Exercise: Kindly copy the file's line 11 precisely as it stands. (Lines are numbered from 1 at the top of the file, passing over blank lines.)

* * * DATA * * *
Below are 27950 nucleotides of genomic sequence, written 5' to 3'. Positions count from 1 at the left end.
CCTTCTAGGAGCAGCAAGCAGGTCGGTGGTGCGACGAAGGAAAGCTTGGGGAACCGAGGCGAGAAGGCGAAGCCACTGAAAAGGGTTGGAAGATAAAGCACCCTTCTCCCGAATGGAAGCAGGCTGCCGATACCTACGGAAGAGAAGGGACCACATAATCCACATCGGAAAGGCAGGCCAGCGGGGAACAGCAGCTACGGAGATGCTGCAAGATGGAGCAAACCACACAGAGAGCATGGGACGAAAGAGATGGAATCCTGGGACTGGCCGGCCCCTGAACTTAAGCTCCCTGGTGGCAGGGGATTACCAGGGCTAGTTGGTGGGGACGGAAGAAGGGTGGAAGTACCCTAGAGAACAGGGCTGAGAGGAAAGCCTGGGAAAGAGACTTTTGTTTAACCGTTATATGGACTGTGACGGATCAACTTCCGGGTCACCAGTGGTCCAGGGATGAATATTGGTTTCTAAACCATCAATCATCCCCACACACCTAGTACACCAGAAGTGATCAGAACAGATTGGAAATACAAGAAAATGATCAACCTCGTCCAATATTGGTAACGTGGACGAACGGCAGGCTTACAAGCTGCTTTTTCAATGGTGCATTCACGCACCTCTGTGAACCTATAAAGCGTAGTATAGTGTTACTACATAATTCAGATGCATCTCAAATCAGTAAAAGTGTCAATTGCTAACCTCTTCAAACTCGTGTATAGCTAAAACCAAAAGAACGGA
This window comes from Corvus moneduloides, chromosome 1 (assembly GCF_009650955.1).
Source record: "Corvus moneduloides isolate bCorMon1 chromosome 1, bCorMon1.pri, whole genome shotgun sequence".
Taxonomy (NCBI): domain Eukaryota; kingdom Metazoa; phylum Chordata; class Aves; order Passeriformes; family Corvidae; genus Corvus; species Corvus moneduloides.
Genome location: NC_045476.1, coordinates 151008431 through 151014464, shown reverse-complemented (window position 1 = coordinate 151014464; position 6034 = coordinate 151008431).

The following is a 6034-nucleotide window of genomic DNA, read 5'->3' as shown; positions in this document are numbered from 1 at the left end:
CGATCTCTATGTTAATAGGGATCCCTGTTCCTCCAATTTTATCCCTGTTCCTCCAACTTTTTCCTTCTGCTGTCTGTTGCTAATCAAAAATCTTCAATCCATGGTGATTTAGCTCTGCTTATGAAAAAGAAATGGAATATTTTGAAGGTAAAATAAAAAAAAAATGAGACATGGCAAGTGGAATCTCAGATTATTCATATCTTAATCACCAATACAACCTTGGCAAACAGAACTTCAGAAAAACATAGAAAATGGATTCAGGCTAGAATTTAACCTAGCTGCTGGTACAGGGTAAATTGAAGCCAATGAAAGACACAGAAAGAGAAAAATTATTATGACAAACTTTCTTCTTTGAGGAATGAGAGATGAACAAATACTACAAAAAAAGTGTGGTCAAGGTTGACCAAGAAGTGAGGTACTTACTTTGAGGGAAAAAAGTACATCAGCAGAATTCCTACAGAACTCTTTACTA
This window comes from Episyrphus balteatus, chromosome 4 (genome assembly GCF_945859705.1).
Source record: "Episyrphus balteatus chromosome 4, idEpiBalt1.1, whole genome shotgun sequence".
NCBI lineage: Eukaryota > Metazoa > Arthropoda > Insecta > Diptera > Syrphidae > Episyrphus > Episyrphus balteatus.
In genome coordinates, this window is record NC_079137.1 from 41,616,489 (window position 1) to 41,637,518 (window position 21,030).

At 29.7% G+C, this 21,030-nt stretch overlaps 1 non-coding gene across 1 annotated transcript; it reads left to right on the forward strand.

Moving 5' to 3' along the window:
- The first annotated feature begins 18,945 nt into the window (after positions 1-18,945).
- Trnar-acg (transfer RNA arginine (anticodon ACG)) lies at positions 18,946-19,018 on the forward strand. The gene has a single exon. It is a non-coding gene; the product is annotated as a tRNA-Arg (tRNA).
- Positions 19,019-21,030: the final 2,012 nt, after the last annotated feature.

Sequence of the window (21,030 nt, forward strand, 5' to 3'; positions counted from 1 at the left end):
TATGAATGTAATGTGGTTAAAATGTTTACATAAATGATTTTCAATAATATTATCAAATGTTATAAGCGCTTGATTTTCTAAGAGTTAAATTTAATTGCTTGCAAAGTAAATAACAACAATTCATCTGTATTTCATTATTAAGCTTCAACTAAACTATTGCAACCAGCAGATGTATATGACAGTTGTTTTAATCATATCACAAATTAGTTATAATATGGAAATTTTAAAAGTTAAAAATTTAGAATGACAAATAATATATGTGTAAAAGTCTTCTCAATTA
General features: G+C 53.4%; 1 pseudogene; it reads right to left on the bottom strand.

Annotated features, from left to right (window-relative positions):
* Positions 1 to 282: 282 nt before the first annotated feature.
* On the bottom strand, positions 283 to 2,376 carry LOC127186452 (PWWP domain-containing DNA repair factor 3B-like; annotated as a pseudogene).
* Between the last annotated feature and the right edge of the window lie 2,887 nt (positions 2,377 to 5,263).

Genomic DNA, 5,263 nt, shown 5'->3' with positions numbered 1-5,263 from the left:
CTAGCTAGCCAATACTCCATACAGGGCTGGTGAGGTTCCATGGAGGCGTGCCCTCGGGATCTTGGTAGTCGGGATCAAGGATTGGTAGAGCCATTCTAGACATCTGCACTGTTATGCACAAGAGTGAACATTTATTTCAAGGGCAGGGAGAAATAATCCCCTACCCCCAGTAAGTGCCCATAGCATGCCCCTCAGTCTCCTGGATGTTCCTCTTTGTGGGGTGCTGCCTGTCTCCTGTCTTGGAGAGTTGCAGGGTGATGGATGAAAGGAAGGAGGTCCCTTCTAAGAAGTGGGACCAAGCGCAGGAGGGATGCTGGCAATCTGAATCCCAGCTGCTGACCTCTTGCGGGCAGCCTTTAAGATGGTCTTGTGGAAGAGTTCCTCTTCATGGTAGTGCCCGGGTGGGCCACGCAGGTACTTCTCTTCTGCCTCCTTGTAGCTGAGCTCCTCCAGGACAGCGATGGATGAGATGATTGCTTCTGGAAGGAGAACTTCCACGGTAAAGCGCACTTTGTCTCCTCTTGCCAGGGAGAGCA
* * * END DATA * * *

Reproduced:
NCBI lineage: Eukaryota > Metazoa > Arthropoda > Insecta > Diptera > Syrphidae > Episyrphus > Episyrphus balteatus.